Will the grass be greener on the other side of climate change? (with corrigendum)
Keywords:climate change, forage quality, sourveld, mixed veld, sweetveld
Increasing atmospheric [CO2] is stimulating photosynthesis and plant production, increasing the demand for nitrogen relative to soil supply with declining global foliar nitrogen concentrations as a consequence. The effects of such oligotrophication on the forage quality of sweetveld, mixed veld, and sourveld grasslands in South Africa, which support livestock production and native ungulates, are unknown. Soil characteristics and the herbage quality of an abundant grass are described from baseline historical (mid- 1980s) data collected across a sweet-mixed-sour grassland gradient in KwaZulu-Natal. Sourveld occurred on the most acidic, dystrophic soils and exhibited a pronounced decline in leaf nitrogen, digestibility, and other macronutrients during winter, in sharp contrast to sweetveld, on nutrient-rich soils, where forage quality varied little seasonally. In a carbon-enriched, warmer, and most likely drier future climate, we predict that forage quality will not be substantially altered in sweetveld where soil nutrients and temperature are not limiting but that sourveld could become ‘sourer’ because soil nutrients will be inadequate to match higher plant production promoted by elevated [CO2] and warmer and longer growing seasons. Reassessing historical data and seasonal and spatial monitoring of forage quality will enable assessment of past and future impacts of climate change on grassland forage quality.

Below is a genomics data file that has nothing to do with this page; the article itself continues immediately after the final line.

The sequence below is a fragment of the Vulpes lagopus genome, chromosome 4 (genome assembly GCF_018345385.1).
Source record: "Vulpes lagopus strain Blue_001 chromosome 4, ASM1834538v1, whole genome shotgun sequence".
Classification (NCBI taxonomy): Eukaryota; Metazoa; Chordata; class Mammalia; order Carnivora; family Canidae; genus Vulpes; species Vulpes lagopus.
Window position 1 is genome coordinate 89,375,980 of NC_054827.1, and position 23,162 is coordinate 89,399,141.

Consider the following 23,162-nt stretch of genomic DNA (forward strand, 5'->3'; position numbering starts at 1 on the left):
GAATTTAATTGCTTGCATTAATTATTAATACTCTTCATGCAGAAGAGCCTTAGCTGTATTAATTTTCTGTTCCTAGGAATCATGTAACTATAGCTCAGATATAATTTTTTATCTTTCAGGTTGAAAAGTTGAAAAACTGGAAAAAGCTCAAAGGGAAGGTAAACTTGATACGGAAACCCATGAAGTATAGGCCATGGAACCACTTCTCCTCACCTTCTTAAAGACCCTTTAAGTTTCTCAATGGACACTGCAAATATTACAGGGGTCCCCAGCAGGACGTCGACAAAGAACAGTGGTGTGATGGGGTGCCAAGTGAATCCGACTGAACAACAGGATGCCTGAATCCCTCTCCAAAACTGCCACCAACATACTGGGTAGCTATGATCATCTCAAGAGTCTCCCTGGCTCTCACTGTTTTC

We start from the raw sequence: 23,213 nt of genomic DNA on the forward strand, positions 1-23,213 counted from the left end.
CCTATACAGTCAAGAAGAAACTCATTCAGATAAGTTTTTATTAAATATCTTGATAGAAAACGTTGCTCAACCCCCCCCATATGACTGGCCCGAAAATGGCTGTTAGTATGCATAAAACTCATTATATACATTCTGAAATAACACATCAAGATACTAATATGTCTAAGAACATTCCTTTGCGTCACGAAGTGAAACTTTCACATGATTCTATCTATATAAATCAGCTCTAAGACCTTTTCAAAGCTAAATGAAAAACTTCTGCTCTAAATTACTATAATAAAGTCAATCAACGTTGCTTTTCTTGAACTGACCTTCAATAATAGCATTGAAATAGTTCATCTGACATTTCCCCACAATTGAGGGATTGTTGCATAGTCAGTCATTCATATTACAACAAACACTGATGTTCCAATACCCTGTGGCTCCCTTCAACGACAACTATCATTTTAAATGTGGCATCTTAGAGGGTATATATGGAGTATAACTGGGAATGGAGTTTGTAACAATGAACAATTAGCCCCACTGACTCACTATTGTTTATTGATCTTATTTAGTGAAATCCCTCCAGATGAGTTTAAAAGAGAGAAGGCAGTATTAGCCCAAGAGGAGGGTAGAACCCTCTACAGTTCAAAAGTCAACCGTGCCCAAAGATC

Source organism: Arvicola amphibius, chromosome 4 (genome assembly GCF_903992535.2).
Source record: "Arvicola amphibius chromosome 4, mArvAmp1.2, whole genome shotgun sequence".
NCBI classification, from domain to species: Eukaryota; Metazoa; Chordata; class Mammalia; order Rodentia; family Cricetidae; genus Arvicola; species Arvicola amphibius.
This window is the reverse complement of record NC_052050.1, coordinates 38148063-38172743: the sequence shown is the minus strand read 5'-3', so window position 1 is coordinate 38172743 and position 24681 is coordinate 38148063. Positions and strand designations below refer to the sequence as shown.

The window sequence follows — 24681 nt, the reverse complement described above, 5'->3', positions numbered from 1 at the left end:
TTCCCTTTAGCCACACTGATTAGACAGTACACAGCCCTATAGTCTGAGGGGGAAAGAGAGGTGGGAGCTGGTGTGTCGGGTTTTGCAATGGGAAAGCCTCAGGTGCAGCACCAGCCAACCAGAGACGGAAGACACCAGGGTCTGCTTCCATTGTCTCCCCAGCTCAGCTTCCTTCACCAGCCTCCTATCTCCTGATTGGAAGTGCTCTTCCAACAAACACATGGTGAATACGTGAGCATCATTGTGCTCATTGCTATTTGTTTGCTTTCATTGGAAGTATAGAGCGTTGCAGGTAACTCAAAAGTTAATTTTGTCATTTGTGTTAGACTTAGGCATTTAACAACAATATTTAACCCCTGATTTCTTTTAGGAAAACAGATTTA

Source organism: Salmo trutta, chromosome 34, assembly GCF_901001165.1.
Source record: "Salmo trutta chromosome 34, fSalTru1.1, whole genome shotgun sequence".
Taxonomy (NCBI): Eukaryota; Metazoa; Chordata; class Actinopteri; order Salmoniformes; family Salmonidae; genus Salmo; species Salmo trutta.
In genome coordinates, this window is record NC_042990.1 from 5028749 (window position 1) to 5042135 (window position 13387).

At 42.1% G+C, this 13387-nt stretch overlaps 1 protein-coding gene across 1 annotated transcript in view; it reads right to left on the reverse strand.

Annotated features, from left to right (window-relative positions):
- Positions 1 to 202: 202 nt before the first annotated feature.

- Grassland forage quality will likely decline with elevated [CO2] and warming, particularly in sourveld.
- Climate change could deepen and widen the sourveld winter forage bottleneck, necessitating greater supplementary feeding of livestock.
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